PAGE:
TUESDAY, Aug. 18 (HealthDay News) -- Magazines widely read by women of childbearing age frequently depict infants sleeping in unsafe positions or environments that do not meet American Academy of Pediatrics (AAP) guidelines and may place them at increased risk for sudden infant death syndrome (SIDS), according to a study published online Aug. 17 in Pediatrics.
Brandi L. Joyner, of the Children's National Medical Center in Washington, D.C., and colleagues examined 20 high-readership magazines targeting women in the 20 to 40 year age group and eight magazines geared specifically for parents of young children and expectant parents. The photographs of sleeping babies and their environments were studied for adherence to AAP guidelines for infant sleep position and environment to minimize SIDS risk.
The researchers identified a total of 391 pictures from 34 separate magazine issues depicting sleeping infants and their sleep environments. Of pictures of infants not being held by adults, only 64 percent portrayed the infant in the AAP recommended supine position. Only 36.4 percent of the infant sleep environments showed a safe environment without items such as soft blankets, comforters and pillows that may increase SIDS risk.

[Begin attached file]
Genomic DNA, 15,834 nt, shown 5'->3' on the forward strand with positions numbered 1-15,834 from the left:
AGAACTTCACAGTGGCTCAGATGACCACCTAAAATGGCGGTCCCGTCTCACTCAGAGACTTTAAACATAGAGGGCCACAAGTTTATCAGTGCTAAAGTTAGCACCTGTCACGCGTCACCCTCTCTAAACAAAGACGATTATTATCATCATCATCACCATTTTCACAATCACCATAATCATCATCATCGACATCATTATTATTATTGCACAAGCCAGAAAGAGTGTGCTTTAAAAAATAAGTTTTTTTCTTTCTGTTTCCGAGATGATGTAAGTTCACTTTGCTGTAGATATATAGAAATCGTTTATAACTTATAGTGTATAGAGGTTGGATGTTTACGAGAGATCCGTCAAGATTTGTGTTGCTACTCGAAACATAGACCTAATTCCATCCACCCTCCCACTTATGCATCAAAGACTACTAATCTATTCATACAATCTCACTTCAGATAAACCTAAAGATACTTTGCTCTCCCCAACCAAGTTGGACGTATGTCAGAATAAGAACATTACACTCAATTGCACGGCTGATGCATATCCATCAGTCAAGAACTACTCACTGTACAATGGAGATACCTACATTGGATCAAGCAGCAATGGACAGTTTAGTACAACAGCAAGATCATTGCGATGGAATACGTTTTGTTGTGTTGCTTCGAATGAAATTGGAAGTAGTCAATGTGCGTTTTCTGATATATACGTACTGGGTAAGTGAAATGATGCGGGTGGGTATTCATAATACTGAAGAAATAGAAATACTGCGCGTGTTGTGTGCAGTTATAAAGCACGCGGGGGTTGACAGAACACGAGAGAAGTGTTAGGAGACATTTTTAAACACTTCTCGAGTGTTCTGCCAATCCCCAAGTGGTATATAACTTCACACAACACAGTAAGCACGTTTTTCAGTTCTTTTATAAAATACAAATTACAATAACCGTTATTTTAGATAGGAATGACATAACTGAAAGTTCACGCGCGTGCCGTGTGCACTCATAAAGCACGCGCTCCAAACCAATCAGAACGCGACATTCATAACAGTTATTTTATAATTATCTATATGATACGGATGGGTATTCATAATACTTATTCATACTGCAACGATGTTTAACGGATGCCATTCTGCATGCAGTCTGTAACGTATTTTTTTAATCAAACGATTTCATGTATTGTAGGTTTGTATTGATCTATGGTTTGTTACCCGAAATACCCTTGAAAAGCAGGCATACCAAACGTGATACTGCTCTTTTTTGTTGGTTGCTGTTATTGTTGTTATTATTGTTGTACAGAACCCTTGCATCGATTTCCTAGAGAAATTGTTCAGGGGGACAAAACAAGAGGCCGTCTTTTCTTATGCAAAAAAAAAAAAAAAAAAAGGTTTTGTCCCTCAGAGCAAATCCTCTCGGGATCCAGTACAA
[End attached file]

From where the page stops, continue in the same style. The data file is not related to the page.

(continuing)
"More than one-third of pictures of sleeping infants in magazines geared toward childbearing women demonstrated infants in an inappropriate sleep position, and two-thirds of pictures of infant sleep environments were not consistent with AAP recommendations. Messages in the media that are inconsistent with health care messages create confusion and misinformation about infant sleep safety and may lead inadvertently to unsafe practices," the authors conclude.